The ABC / BBC series ‘A life in ten pictures’ is a riveting documentary series that examines a famous person’s life through the lens of ten iconic photographs.
From Elizabeth Taylor grabbing a quick nap on the couch next to James Dean during the filming of ‘Giant’, to Freddie Mercury’s exuberant baby face in Zanzibar under the watchful eye of his nanny – the photos range from rare childhood pics to staged portraits to private snaps.
All of the famous figures are entertainment industry greats who are no longer with us and achieved incredible fame fortune and generally controversy, in their lifetimes. With the series featuring Tupac, John Lennon, Elizabeth Taylor, Freddie Mercury, Muhammad Ali and Amy Winehouse, it becomes obvious early on that some thrived on the fame – and yet others were broken by it.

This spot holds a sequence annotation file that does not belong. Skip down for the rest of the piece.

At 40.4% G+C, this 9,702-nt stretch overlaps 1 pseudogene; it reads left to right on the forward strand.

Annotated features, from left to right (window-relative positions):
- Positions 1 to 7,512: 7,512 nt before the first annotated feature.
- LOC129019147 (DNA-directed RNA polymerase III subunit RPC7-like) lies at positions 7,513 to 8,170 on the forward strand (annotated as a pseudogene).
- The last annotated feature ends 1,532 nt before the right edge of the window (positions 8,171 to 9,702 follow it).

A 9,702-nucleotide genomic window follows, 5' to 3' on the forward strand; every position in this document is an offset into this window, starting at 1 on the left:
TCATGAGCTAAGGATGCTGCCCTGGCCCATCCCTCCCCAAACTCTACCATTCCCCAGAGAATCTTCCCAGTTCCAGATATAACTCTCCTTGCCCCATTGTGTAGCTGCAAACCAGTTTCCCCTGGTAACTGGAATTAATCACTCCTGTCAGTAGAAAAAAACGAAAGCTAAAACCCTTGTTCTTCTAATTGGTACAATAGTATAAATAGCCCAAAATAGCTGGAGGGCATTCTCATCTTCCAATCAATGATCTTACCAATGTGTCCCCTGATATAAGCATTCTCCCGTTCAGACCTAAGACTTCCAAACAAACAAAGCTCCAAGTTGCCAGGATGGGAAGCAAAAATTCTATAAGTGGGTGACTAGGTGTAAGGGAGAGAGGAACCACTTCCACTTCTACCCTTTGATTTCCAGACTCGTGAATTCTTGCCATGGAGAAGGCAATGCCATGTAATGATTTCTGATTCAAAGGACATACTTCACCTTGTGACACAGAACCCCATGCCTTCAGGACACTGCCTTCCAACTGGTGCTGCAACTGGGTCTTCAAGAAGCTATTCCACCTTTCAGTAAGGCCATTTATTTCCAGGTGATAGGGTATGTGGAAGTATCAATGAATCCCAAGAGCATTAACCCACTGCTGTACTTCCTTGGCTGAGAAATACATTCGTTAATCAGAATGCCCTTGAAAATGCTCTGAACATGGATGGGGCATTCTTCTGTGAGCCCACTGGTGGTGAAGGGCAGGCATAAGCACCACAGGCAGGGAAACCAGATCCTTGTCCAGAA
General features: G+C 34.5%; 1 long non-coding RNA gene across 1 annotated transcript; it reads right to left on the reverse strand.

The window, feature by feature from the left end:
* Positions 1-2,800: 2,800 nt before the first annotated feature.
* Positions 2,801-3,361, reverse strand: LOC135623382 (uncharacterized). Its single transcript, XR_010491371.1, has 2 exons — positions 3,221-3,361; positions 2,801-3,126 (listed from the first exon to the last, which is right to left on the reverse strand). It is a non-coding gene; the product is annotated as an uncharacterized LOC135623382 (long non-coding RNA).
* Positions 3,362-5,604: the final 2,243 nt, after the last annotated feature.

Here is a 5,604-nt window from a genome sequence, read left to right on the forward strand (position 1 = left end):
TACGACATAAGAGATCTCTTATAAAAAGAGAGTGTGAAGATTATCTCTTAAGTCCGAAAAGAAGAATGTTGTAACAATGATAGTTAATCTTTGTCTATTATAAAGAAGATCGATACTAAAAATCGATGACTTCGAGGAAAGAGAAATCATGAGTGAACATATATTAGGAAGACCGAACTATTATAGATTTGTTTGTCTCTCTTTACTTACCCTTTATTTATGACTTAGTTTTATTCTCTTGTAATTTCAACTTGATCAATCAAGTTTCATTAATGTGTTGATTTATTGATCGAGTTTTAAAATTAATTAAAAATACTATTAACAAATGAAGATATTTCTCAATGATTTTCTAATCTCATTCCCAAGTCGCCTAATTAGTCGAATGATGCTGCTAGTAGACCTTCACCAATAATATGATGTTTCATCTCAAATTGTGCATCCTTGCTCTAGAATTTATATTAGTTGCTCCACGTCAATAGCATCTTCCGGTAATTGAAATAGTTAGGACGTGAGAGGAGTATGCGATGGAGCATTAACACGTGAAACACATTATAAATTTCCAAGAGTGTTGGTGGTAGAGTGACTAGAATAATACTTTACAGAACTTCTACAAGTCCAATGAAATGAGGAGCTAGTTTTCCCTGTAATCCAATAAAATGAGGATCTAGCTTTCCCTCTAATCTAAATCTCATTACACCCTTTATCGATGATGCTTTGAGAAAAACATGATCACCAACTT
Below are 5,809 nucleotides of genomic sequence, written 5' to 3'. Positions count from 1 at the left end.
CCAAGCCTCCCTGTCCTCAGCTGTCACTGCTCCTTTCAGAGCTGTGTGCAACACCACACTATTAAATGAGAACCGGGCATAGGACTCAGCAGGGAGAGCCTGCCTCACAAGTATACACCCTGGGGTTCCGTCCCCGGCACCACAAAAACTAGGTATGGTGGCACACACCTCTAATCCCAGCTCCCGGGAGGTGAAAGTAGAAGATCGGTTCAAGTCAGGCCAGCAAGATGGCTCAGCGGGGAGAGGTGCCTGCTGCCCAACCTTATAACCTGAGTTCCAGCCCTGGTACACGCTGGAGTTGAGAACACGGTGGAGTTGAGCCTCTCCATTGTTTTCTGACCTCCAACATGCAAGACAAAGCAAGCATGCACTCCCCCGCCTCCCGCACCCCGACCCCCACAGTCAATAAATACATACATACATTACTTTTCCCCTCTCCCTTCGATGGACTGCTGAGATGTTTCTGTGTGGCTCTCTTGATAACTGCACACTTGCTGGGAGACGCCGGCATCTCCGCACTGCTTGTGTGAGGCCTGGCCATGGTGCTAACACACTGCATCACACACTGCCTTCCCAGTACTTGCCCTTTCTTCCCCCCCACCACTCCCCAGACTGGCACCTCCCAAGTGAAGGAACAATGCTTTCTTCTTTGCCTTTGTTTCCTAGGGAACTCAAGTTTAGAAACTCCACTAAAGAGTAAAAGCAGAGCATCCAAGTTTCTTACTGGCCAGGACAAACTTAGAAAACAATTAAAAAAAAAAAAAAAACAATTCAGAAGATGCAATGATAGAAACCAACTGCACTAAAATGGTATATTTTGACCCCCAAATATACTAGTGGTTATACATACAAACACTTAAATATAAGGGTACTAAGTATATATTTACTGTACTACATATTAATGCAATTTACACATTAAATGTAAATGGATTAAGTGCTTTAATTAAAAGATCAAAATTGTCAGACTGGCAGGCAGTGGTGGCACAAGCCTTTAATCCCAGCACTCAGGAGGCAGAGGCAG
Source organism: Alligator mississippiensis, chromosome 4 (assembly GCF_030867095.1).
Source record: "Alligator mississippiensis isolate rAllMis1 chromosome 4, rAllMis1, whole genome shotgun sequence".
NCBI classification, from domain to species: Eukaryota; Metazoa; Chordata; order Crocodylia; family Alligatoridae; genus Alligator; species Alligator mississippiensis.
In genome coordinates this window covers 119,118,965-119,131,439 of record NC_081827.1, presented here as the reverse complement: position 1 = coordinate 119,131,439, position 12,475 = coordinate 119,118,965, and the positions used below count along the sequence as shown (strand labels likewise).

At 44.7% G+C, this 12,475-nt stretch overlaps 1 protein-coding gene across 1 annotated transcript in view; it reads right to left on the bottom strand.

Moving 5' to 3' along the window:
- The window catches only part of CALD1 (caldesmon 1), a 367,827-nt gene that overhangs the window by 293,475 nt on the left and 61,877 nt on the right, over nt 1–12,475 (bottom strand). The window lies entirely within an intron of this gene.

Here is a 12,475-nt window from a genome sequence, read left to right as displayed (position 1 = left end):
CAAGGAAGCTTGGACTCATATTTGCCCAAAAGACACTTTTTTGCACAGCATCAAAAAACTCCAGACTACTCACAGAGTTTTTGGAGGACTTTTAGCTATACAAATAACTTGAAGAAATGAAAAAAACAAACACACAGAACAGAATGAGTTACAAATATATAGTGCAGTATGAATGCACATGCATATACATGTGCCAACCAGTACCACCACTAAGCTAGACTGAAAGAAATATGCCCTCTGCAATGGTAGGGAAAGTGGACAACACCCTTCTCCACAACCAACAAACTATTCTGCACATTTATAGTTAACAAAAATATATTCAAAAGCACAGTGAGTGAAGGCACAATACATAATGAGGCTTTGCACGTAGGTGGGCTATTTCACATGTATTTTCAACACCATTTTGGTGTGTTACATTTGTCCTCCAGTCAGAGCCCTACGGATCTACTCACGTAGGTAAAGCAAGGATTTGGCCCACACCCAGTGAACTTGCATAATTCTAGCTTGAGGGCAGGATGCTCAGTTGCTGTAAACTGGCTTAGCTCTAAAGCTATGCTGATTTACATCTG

Each of the photos is narrated by the friends, family and colleagues they left behind – often other participants in the snaps or those professionals who took them. During Amy Winehouse’s story, a particularly regretful journalist talks about the impact of her own predatory paparazzi behaviour and the shame that she carries with her years later.
Not typically attracted to the sensationalised cult of celebrity, on the contrary I have found this series to be thoughtful, revealing and slightly dark at times.
There seems to be a limited number of episodes and dodgy time frames, and at the moment ABC viewers can find just the latest episode on Amy Winehouse – while BBC viewers have access to the full range of available episodes.